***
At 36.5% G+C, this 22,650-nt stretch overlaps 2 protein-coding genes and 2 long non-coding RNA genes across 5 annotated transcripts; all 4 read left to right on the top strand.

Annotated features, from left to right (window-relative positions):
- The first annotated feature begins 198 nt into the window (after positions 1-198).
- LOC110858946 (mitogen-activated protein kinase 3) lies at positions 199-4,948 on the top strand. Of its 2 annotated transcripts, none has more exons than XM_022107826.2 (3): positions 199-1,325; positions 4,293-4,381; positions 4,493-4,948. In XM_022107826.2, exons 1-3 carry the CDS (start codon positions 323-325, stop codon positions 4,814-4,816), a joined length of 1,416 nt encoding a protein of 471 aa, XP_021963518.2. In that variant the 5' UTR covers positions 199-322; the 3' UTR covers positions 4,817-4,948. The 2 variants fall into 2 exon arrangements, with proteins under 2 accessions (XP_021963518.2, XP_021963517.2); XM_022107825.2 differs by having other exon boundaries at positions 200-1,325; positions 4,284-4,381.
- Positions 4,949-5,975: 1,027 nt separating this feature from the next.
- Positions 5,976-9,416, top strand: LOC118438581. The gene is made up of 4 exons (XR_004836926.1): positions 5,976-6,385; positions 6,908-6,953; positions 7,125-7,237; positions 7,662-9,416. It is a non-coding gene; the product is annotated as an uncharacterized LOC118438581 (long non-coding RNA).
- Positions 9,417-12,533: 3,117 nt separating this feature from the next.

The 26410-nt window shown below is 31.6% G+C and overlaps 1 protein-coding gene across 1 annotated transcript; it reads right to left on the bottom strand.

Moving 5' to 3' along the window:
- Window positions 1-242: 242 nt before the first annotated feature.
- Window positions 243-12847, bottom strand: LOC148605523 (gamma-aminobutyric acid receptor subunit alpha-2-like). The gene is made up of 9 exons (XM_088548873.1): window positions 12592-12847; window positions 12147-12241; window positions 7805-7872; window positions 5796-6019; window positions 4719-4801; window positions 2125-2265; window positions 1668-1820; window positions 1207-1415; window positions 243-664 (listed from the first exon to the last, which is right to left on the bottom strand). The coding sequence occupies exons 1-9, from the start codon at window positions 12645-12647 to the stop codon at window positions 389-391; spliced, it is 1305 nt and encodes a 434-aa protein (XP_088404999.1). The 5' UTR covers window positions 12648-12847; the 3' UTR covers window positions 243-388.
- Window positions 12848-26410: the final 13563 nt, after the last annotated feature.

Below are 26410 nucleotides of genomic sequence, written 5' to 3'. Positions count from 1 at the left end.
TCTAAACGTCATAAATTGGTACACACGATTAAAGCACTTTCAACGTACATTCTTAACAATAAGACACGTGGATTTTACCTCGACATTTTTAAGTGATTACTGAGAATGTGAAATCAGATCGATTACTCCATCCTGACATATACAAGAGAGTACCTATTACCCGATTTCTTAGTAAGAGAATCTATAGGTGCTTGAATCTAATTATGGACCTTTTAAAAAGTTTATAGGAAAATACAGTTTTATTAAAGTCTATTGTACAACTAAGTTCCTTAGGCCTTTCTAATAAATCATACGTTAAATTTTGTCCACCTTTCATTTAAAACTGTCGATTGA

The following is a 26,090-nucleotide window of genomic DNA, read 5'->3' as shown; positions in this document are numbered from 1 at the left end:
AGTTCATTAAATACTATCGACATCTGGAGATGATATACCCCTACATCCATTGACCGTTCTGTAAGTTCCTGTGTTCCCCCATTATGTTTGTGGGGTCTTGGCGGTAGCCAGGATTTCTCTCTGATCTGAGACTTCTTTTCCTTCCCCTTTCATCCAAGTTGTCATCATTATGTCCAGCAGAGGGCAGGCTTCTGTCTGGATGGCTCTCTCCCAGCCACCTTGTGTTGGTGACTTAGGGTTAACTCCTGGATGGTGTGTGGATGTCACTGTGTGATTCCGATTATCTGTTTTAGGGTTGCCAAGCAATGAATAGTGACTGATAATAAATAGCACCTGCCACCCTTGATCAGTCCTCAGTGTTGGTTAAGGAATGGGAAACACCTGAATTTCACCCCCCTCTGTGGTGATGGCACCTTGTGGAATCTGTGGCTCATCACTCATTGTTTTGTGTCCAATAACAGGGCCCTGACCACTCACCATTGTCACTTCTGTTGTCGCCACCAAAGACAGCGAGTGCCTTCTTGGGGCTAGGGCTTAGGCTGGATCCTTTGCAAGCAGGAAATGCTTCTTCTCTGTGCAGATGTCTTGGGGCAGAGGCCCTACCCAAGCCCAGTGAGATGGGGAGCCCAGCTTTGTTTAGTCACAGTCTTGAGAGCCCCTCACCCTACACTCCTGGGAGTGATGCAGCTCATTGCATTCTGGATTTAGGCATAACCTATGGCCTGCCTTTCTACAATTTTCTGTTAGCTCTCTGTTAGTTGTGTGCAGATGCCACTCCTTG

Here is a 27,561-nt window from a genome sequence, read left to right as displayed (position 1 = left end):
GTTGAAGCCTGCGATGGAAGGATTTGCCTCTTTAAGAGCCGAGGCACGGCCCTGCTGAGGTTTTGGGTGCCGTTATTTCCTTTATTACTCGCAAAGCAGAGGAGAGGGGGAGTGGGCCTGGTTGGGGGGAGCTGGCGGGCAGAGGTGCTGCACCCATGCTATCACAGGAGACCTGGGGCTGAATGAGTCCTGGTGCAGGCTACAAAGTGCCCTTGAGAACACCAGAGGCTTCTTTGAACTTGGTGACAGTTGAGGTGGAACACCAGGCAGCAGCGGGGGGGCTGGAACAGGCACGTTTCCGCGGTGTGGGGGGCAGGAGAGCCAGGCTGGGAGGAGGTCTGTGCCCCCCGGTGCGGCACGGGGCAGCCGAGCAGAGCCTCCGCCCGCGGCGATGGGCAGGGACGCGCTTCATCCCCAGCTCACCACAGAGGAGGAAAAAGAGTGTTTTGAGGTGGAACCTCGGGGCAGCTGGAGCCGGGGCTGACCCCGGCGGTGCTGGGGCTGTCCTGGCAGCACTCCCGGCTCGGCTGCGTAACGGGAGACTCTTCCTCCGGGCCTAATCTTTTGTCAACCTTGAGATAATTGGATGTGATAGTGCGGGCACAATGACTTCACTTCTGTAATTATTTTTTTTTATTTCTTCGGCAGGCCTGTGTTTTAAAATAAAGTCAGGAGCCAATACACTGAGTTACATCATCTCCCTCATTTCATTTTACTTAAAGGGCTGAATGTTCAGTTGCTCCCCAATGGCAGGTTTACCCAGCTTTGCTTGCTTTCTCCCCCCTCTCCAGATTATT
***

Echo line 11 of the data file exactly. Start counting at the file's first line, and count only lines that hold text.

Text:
- Window positions 243-12847, bottom strand: LOC148605523 (gamma-aminobutyric acid receptor subunit alpha-2-like). The gene is made up of 9 exons (XM_088548873.1): window positions 12592-12847; window positions 12147-12241; window positions 7805-7872; window positions 5796-6019; window positions 4719-4801; window positions 2125-2265; window positions 1668-1820; window positions 1207-1415; window positions 243-664 (listed from the first exon to the last, which is right to left on the bottom strand). The coding sequence occupies exons 1-9, from the start codon at window positions 12645-12647 to the stop codon at window positions 389-391; spliced, it is 1305 nt and encodes a 434-aa protein (XP_088404999.1). The 5' UTR covers window positions 12648-12847; the 3' UTR covers window positions 243-388.